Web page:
Characterisation and evidence gathering was typically followed by several workshops with the village steering group to develop draft guidance principles. Some of the Village Design Guides have also been dovetailed with concurrent Neighbourhood Plan development processes, and have been particularly useful at the early stages of the Neighbourhood Plan to give communities a backbone of analysis.
Draft guidance and findings from the villages have been used to inform live pre-application discussions with developers in those areas, as well as formal pre-application and application stage responses. The draft documents have also been reviewed by development management officers to test how useful and robust they are in the pressured environment of a live caseload.
At the time of writing, most of the Village Design Guides are in statutory public consultation prior to adoption as Supplementary Planning Documents.
And since starting the Village Design Guides initiative, further villages in the district have also expressed a desire to become involved with planning for appropriate growth.
The work on the Village Design Guides shows that while there are specific issues that are highly localised, there are common themes and perceptions that emerge across the board from local communities. These can be divided into concerns about the planning and development process; and concerns about the design of developments themselves.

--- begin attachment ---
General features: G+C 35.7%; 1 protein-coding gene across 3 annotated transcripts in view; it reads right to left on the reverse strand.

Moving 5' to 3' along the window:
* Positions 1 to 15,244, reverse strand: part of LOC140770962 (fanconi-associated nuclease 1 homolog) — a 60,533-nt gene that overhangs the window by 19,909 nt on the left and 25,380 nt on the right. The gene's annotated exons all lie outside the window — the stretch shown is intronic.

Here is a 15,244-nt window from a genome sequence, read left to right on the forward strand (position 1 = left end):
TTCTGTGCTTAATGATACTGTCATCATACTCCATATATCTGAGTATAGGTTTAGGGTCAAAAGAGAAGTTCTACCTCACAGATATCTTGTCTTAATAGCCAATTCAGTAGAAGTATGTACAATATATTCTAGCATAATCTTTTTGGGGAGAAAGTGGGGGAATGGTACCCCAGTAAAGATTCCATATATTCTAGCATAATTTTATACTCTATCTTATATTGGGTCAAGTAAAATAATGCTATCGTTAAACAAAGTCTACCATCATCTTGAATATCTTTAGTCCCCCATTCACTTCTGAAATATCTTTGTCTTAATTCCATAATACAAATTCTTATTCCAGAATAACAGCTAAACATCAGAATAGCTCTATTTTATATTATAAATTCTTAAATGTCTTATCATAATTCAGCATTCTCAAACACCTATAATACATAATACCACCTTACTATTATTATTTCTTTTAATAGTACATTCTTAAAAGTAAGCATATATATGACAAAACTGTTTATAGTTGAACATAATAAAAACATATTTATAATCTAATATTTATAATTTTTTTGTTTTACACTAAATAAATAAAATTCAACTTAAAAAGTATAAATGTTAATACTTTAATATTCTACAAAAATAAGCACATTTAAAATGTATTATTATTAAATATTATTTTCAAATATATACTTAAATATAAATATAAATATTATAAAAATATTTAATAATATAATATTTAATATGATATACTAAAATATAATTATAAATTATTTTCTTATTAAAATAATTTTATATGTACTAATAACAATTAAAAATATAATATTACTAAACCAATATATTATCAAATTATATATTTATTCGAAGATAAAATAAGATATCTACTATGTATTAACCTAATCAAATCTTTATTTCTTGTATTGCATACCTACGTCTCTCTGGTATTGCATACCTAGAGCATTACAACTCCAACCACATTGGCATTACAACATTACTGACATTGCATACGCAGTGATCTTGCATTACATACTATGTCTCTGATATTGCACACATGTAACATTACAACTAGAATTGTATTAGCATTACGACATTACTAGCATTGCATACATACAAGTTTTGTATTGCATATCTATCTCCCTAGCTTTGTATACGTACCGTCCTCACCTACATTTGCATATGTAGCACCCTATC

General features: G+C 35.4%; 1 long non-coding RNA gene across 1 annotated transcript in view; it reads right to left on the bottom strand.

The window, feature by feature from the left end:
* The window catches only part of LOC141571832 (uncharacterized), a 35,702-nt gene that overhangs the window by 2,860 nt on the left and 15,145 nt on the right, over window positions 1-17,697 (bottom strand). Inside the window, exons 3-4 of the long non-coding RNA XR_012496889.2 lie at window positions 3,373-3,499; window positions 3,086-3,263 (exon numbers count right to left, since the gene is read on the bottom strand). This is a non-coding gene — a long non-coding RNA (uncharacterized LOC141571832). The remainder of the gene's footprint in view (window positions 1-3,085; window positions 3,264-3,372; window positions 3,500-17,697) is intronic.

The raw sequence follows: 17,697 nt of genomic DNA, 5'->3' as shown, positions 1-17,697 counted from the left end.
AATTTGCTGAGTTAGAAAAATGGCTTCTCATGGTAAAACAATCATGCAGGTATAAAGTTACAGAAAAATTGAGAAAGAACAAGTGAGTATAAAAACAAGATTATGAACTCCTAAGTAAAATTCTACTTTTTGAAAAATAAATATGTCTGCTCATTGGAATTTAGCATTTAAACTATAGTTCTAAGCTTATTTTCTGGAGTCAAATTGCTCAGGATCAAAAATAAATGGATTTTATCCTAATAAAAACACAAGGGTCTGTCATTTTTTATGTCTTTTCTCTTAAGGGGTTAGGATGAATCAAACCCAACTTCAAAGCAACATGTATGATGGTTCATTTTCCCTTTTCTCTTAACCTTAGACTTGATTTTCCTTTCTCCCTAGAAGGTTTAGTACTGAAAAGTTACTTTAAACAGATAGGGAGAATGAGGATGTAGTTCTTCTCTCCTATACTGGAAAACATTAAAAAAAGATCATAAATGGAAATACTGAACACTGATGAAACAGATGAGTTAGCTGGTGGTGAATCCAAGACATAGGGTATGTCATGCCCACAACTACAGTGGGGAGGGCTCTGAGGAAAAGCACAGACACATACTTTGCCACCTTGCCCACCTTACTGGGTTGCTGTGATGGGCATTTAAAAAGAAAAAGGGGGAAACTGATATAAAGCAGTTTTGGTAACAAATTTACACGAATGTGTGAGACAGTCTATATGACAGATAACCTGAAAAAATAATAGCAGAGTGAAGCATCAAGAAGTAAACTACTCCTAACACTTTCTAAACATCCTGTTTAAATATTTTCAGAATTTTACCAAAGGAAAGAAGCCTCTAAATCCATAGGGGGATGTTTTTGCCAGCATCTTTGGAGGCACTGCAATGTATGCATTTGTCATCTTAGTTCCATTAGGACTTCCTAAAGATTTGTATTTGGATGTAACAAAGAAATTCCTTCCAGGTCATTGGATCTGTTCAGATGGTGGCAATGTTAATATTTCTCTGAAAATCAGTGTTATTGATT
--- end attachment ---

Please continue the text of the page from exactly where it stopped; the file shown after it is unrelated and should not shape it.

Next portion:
Communities are not anti-growth: In this case study nearly 20% of the villages in South Cambridgeshire formally applied to be supported in producing new village design guidance, which was explicitly framed in the prospectus as an initiative that would support, rather than resist, housing growth. Of these, many were small villages classified at the lower end of sustainability (Group or Infill Villages, in the SCDC classification) and their expressions of interest focused specifically on their desire to accommodate more housing in order to sustain and renew their communities, while controlling how this would be designed. In many cases, they view the Local Plan framework as placing too much constraint on development (such as through the village classification and Green Belt policies) while retaining a strong opposition to ‘typical’ housebuilder design approaches.
“We wish to secure a range of housing to meet the needs of all ages… We need to be ambitious about these and ensure delivery.” Village resident, Fulbourn